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Serving: KS

Practice kindness around our veterinarians

LittleCityLifestylePhotography/Getty images Veterinarian and stethoscope
VETERINARY STRESS: Mental stress, crippling student loan debt and the rise of cyberbullying have resulted in nearly one-third of veterinarians reporting burnout and a disturbing rise in veterinarian suicides.
Veterinarian wellbeing is at a critical point. We need to show our veterinarians we care.

Outside of the Kansas State University College of Veterinary Medicine, there’s a bronze statue of a veterinarian helping a young boy listen to his dog’s heart with a stethoscope. It speaks of the heart and soul of the veterinary profession — caring for animals and the people who care for them.

I’m pretty partial to that statue. You see its dedicated to a cousin of mine — who, for more than 40 years as a veterinarian, truly lived up to his last name.

Let me tell you about Dr. Bob Kind.

Bob was my dad’s first cousin on his father’s side. He grew up in Herington, Kan., with the dream of becoming a veterinarian. So, he studied hard, saved and graduated from K-State with his vet degree in 1957. He then served as a veterinarian in the U.S. Air Force. And then he and his wife, Mary Lee, settled in Thousand Oaks, Calif., where he founded a vet clinic.

It wasn’t just any old vet clinic, though. He got to treat lions, tigers, camels, elephants and a range of exotic critters from zoos and sanctuaries. It was a long way from preg-checking cows in Kansas, for sure.

Bob really was a kind veterinarian, with a big heart for animals and their people. I have memories of this tall, lanky man with kind eyes bending down to my level and listening to my childish chattering about the barn kitties and our border collie cowdog Pippy Longstocking’s puppies.

Maybe that’s why I love that statue at K-State Vet Med.

A lot of heart

Bob was the first veterinarian I knew, but he wouldn’t be the last, of course.

There were the vets who would come to our farm to care for our cattle, or to write our health papers before the county 4-H cattle show. Several of my roommates and best friends in college got their degrees in veterinary medicine and went on to own their own practices, or to work for the USDA, or work in animal pharmaceuticals. And, as a dog owner, I’ve been fortunate to have a team of local veterinarians helping me keep my four-legged friends healthy.

Every one of them, from the gruff old school cow vets to the younger multispecies vets, and each in between, has one thing in common. They care about animals, and the humans tasked with caring for those animals.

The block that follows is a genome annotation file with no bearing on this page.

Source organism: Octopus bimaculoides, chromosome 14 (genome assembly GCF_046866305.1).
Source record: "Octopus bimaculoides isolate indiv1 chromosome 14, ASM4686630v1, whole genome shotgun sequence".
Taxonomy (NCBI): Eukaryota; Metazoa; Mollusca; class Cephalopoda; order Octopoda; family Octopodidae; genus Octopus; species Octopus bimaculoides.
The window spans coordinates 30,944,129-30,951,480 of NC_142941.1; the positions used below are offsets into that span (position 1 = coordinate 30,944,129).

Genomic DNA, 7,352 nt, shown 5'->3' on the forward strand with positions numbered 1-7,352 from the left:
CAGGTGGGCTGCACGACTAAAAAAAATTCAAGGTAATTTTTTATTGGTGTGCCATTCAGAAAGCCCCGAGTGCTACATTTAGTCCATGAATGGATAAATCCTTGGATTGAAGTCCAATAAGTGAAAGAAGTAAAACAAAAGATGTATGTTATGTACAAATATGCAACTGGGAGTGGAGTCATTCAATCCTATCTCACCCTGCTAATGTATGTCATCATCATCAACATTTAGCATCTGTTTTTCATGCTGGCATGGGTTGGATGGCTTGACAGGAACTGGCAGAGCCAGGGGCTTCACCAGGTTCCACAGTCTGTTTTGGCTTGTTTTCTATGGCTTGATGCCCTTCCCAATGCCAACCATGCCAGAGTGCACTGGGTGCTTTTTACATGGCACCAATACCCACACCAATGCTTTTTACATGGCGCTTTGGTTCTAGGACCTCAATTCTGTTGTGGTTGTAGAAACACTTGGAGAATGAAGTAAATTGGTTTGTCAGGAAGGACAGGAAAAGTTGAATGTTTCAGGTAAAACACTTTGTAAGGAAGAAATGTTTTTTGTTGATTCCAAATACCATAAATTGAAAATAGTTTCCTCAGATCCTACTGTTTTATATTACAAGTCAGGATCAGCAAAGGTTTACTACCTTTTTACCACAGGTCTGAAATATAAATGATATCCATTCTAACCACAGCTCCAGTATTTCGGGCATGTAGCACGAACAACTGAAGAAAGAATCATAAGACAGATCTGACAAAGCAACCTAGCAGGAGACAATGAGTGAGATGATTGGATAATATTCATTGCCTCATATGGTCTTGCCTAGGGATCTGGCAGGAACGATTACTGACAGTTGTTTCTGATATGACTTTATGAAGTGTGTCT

They have chosen a career path that is part science, part gut instinct and a whole lot of heart. They spent years and upward of $140,000 in crippling debt to learn how to care for patients who can’t tell them where it hurts. And they handle human owners with professionalism when I’m sure, at times, they’d rather not.

The job itself has always been a mix of highs and lows. From the joy of delivering a healthy calf to the low of helping a beloved pet cross the rainbow bridge, a veterinarian can experience all the emotions in one day. But today’s veterinarians now must also navigate online bullying from clients who take their disputes over animal healthcare to their online platforms — and start mass harassment campaigns.

So, is it any wonder that veterinarians have mental health troubles?


In January, Merck Animal Health and the American Veterinary Medical Association released their Veterinary Wellbeing Study, which includes responses from veterinary technicians and support staff, as well as vets themselves.

Some highlights:

  • Increased stress. Ninety-two percent of respondents say increased stress is one of their top mental health challenges.
  • Student debt, concern about risk of suicide. Eighty-eight percent say student debt and concerns about the risk of suicide are leading stressors for veterinarians.
  • COVID-19, labor shortages serious stressors. The COVID-19 pandemic and the labor shortages and stress surrounding it, were cited as a main cause for the rise in veterinarians with serious psychological distress, with 49.6% of staff and 30.5% of veterinarians reporting high levels of burnout.

According to the group Not One More Vet, male veterinarians are 2.1 times more likely to die by suicide, and female veterinarians are 3.5 times more likely to die by suicide than the general population. A 2015 study found that 1 in 6 veterinarians have considered suicide.

These are our neighbors, our family and friends. And 1 in 6 has contemplated suicide.

Be kind

We can and we must do something to help our veterinarians.

A good start would be to be a little more like my cousin Bob, and be kind.

We can work to ease their financial burdens. We can stop the cyberbullying when we see it. And we can show our veterinarians that we care about them and their wellbeing.

If you or someone you care about is in crisis, please call the National Suicide Prevention Lifeline at  800-273-8255. The AVMA also has resources for veterinarians to address their wellbeing at


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